so as to implicate an innocent person. The maxim is "a man will not meet
his Maker with a lie in his mouth" (nemo moriturus praesumitur mentire).
Mathew Arnold said, "truth sits on the lips of a dying man". The
general principle on which the species of evidence is admitted is that they are
declarations made in extremity, when the party is at the point of death, and
when every hope of this world is gone, when every motive to falsehood is
silenced and mind induced by the most powerful consideration to speak the
truth; situation so solemn that law considers the same as creating an
obligation equal to that which is imposed by a positive oath administered in a
court of justice.".
In Ravi & Anr. vs. State of T.N. 2004(10) SCC 776 the
Supreme Court observed that "if the truthfulness of the dying declaration
cannot be doubted, the same alone can form the basis of conviction of the
accused and the same does not require any corroboration whatsoever, in
law." In Muthu Kutty & Anr. vs. State 2005(9) SCC 113, vide paragraph
15 the Supreme Court observed as under :
a dying declaration is entitled to great weight, it is worthwhile to note that
the accused has no power of cross-examination. Such a power is essential for
eliciting the truth as an obligation of oath could be.
is the reason the court also insists that the dying declaration should be of
such a nature as to inspire full confidence of the court in its correctness.
The court has to be on guard that the statement of the deceased was not as a
result of either tutoring, or prompting or a product of imagination. The court
must be further satisfied that the deceased was in a fit state of mind after a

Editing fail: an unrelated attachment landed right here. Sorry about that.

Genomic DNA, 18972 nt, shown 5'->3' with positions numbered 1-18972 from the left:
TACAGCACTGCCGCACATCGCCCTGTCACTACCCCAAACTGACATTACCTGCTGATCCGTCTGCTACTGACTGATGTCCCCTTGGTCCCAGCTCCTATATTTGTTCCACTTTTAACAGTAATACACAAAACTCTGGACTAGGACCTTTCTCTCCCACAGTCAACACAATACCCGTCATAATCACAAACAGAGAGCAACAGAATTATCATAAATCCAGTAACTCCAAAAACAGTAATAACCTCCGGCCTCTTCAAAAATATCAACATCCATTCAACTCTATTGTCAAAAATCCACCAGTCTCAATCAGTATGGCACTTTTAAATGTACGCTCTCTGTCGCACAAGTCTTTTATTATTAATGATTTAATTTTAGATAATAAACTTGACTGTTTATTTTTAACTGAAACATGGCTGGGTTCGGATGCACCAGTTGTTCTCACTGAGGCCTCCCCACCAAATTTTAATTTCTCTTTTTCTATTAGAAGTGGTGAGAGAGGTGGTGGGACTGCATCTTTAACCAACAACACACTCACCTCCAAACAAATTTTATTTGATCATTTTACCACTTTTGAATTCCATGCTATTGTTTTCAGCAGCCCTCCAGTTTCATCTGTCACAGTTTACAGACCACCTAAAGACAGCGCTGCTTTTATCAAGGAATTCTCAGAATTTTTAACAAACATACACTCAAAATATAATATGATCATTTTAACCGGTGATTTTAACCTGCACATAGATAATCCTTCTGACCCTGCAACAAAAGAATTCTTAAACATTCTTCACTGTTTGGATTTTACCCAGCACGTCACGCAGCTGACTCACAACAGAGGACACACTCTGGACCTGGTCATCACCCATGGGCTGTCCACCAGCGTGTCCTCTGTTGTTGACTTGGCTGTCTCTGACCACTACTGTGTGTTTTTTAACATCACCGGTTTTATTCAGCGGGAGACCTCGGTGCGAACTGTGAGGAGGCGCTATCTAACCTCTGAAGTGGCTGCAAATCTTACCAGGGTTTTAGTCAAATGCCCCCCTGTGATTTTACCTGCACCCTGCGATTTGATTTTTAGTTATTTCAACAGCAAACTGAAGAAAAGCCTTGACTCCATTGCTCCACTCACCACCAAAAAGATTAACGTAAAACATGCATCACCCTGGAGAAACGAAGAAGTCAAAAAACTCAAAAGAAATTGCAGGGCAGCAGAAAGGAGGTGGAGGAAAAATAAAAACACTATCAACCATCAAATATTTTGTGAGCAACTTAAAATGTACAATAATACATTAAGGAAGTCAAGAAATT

clear opportunity to observe and identify the assailant. Once the court is
satisfied that the declaration was true and voluntary, undoubtedly, it can base
its conviction without any further corroboration. It cannot be laid down as an
absolute rule of law that the dying declaration cannot form the sole basis of
conviction unless it is corroborated. The rule requiring corroboration is merely
a rule of prudence. This Court has laid down in several judgments the
principles governing dying declaration, which could be summed up as under as
indicated in Paniben vs. State of Gujarat (1992(2) SCC 474, pp.480-81, paras 18-19) (emphasis supplied)
is neither rule of law nor of prudence that dying declaration cannot be acted
upon without corroboration. (See Munnu Raja vs. State of M.P. 1976(3) SCC 104).
If the Court is satisfied that the dying declaration is true and voluntary it
can base conviction on it, without corroboration (See State of U.P. vs. Ram Sagar
Yadav 1985(1) SCC 552 and Ramawati Devi vs. State of Bihar 1983(1) SCC 211).
The Court has to scrutinise the dying declaration carefully and must ensure